In Lecture Notes in Algebraic Topology by Davis & Kirk, on page 241, there is written:

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What do $E^\infty$ and $\lim_{r\to\infty}E^r_{p,q}$ mean? If a spectral sequence is not first-quadrant and is not bounded (each diagonal having only finitely nonzero modules), such as the Leray-Serre-Atiyah-Hirzebruch spectral sequence, how is convergence defined? Shouldn't condition 1 be written so that we get an isomorphism $E^r_{p,q}\cong E^{r+1}_{p,q}$ instead of only a surjection?


2 Answers 2


$E^{\infty}$ is grid of modules (without any arrows between them). The only condition it needs to satisfy is that the elements along the diagonal $E_{p,n-p}$ (of of total sum /weight $n$) must be graded pieces of some filtration of an $A$-module.

The expression $E^{\infty}_{p,q}=\lim_{r \rightarrow \infty} E^{r}_{p,q}$ means that by condition 1, for every $(p,q)$ the module $E_{p,q}^{r}$ stabilizes (becomes identical) after finitely many $r$'s. The value of $E^{\infty}_{p,q}$ (module sitting at position $(p,q)$ in that grid) is that stable limiting module.

In spectral sequence language: $$E^{r+1}_{p,q} = \ker(d^{r}_{p,q}: E^{r}_{p,q} \rightarrow E^{r}_{p+r, q-r+1})/ \operatorname{im}(d^{r}_{p-r,q+r-1}: E^{r}_{p-r,q+r-1} \rightarrow E^{r}_{p,q}).$$ Now vanishing of $d^{r}_{p,q}$ depends only on $(p,q)$ so you can only claim surjection and not isomorphism. But that is not a problem because increasing $r_{0}$ (which you are allowed to do ) you will get the isomorphism, but that $r_{0}$ wouldn't have a clean description as the condition (1) above.

I am not sure what you mean by Leray spectral sequence not being bounded, however a spectral sequence needn't converge (and then it is usually useless).

  • 2
    $\begingroup$ Just a suggestion: you may want to look at the section on spectral sequences in Gelfand Manin's Methods in Homological Algebra for general discussion. $\endgroup$
    – DBS
    Jul 9, 2013 at 0:39
  • $\begingroup$ What does condition 1 have to do with $E^r_{p,q}$ becoming identical after finitely many steps? If $E^r_{p,q}$ is an arbitrary module (e.g. a $\mathbb{Z}$-module $\bigoplus_{k\in\mathbb{N}}\mathbb{Z}_{2^k}$), then taking its quotients might never stabilize, so $E^\infty_{p,q}$ might not exist. For example, the LSAH s.s. lies in the first and fourth quadrant, so its diagonals potentially have infinitely many nonzero modules. $\endgroup$
    – Leo
    Jul 9, 2013 at 11:55
  • $\begingroup$ If the differentials starting and terminating at point $(p,q)$ respectively vanish beyond some $r_{0}$ (as claimed) by the proposition then the homology at position $(p,q)$ will be the same for all higher $r$. The so called diagonals in a spectral sequence are lattice (integer) points on the line $x+ y =n$ (and not $x-y = n$, so if you have terms only in the first ans fourth quadrants, the diagonals are still finite. $\endgroup$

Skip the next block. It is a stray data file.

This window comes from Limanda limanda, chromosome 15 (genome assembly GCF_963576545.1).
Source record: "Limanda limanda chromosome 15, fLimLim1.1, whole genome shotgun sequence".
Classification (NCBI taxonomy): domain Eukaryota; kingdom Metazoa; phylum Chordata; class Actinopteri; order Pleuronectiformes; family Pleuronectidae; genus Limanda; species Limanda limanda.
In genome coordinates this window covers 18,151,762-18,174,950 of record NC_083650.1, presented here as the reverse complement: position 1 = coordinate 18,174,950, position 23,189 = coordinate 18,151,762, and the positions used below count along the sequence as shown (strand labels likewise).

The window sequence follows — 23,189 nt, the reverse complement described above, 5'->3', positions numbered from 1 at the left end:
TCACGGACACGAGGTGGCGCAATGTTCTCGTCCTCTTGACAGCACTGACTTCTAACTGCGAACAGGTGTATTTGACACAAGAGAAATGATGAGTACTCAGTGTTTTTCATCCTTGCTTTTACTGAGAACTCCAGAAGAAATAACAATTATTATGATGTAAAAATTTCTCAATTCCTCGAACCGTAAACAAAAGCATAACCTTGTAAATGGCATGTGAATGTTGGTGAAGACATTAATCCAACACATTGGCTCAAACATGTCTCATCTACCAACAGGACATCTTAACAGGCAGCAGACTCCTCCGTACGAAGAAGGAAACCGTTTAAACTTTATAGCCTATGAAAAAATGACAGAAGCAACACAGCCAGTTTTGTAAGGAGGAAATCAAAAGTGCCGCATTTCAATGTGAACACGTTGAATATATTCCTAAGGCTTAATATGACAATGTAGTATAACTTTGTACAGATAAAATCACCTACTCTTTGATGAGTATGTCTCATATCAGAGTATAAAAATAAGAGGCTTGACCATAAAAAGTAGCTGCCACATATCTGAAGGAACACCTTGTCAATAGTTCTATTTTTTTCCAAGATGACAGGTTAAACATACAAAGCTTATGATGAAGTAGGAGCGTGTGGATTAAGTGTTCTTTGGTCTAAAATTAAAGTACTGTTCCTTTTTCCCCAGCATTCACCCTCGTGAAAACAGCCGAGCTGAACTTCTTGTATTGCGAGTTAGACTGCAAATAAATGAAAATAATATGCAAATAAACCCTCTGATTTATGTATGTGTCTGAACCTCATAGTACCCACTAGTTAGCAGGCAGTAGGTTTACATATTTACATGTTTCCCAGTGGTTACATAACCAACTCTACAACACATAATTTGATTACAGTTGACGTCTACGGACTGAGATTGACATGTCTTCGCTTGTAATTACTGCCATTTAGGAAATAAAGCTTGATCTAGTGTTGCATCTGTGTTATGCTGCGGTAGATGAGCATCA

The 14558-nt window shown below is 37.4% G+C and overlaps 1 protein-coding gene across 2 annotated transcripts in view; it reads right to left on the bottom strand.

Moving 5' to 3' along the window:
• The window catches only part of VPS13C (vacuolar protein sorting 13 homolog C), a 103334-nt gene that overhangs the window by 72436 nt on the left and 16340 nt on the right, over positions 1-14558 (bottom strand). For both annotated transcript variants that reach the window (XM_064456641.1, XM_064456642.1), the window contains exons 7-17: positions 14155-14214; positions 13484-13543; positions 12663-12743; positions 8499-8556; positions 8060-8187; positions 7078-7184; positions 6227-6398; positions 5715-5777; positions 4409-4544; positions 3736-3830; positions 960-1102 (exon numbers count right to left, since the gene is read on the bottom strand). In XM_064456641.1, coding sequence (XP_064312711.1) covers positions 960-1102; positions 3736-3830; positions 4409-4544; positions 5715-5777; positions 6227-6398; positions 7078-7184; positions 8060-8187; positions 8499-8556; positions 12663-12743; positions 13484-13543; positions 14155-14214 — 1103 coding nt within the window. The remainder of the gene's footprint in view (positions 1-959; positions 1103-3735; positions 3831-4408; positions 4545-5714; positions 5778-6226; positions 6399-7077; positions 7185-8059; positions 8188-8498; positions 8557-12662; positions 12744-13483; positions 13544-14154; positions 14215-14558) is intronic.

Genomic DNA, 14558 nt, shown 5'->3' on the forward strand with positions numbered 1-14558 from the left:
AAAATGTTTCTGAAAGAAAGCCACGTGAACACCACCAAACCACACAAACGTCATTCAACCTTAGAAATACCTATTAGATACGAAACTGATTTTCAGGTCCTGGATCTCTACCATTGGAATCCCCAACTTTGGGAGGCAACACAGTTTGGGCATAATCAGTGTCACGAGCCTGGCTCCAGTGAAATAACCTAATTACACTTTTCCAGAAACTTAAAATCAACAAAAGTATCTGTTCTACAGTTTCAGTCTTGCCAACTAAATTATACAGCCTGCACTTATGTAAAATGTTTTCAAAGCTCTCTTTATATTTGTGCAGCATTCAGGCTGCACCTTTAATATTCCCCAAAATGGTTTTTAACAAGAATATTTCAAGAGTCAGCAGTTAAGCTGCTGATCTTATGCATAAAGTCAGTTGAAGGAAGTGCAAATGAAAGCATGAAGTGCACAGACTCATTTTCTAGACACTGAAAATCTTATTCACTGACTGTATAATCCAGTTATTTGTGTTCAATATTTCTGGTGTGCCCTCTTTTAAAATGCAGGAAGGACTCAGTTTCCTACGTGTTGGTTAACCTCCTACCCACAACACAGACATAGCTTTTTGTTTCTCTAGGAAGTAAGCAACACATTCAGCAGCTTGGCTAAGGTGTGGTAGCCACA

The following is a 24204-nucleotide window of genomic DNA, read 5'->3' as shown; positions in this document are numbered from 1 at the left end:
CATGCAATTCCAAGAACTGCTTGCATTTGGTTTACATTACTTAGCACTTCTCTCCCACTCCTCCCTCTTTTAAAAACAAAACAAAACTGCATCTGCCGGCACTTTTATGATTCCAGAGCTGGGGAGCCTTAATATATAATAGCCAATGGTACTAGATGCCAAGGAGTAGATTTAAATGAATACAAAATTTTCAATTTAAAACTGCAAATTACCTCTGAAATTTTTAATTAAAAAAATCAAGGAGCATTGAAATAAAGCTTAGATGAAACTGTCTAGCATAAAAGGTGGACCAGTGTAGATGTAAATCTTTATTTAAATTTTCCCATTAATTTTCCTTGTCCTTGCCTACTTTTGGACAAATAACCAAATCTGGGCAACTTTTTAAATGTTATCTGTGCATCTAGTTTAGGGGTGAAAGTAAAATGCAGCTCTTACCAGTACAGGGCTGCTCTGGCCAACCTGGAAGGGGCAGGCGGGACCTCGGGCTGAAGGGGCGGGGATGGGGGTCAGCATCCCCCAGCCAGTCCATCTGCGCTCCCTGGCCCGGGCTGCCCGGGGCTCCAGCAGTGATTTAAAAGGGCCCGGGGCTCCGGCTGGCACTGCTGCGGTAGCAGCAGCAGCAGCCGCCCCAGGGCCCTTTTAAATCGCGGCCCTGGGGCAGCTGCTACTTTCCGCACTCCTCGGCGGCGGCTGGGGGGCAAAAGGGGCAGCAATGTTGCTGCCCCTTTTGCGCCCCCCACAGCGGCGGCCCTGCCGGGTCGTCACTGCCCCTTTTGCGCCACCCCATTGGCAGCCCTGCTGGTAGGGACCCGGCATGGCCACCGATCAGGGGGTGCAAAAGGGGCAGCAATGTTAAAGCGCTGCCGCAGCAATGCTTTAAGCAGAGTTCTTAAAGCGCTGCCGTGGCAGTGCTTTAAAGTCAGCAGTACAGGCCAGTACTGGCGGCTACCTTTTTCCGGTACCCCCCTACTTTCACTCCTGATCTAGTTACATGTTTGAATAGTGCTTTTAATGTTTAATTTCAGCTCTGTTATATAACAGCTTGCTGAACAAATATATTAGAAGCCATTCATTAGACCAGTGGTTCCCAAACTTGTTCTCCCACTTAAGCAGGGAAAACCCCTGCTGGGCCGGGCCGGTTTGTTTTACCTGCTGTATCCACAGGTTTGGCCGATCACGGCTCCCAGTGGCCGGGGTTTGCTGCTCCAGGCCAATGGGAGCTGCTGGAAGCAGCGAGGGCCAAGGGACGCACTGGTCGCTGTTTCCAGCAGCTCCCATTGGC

– DBS
    Jul 9, 2013 at 18:01
  • $\begingroup$ Of course I am assuming a noetherian situation with all my modules finitely generated, so the situation you mention wouldn't arise. I do not think there is a good theory in the case of non-noetherian modules. Also the Leray spectral sequence in topology is retricted to first quadrant (we take one sided projective or injective resolutions) but if you could write the example that is troubling you... I can probably say something more useful then. $\endgroup$
    – DBS
    Jul 9, 2013 at 19:37
  • $\begingroup$ How can diagonals be finite? The $n$-th diagonal $E^2_{p,n-p}$ for $p\in\mathbb{N}$ is infinite when we have a 1st&4th quadrant s.s. What proposition are you talking about? The differential going out of $E^2_{p,q}$ will eventually be zero, but the differential goint into $E^2_{p,n-p}$ can be always nonzero, so we get a sequence of quotients $E^r_{p,q}$ for $r\!=\!2,3,\ldots$, which may never stabilize. $\endgroup$
    – Leo
    Jul 9, 2013 at 22:15

I was told by my professor that $\lim_{n\to\infty}E_{p,n-p}^r$ means the direct limit of the direct system of modules $(E_{p,n-p}^r)_{r=r_0}^\infty$ and quotient projection homomorphisms $E_{p,n-p}^r\rightarrow E_{p,n-p}^{r+1}$, which exists by condition 1.

Furthermore, for a 1st & 4th quadrant spectral sequence (such as the Leray-Serre-Atiyah-Hirzebruch spectral sequence), condition 1 is always satisfied, since for fixed $p$ and $q$, the homomorphism $d^r:E_{p,q}^r \rightarrow E_{p-r,q+r-1}^r$ will be $0$ for large enough $r$, because if $r > p$, then $p-r<0$ and $E_{p-r,q+r-1}^r=0$.


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